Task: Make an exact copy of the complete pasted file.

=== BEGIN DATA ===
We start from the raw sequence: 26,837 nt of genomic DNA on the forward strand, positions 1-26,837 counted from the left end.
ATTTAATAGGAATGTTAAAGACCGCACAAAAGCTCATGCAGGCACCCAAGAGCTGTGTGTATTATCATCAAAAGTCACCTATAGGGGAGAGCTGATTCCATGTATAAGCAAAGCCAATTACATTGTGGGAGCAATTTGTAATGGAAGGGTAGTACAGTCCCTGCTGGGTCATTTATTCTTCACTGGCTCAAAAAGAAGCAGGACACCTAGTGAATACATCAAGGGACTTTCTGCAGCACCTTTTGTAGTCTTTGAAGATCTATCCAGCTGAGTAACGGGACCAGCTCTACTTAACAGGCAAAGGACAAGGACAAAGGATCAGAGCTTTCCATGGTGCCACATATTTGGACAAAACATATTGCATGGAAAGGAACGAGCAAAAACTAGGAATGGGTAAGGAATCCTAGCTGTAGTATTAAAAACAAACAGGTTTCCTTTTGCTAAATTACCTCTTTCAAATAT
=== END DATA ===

We start from the raw sequence: 26,837 nt of genomic DNA on the forward strand, positions 1-26,837 counted from the left end.
ATTTAATAGGAATGTTAAAGACCGCACAAAAGCTCATGCAGGCACCCAAGAGCTGTGTGTATTATCATCAAAAGTCACCTATAGGGGAGAGCTGATTCCATGTATAAGCAAAGCCAATTACATTGTGGGAGCAATTTGTAATGGAAGGGTAGTACAGTCCCTGCTGGGTCATTTATTCTTCACTGGCTCAAAAAGAAGCAGGACACCTAGTGAATACATCAAGGGACTTTCTGCAGCACCTTTTGTAGTCTTTGAAGATCTATCCAGCTGAGTAACGGGACCAGCTCTACTTAACAGGCAAAGGACAAGGACAAAGGATCAGAGCTTTCCATGGTGCCACATATTTGGACAAAACATATTGCATGGAAAGGAACGAGCAAAAACTAGGAATGGGTAAGGAATCCTAGCTGTAGTATTAAAAACAAACAGGTTTCCTTTTGCTAAATTACCTCTTTCAAATAT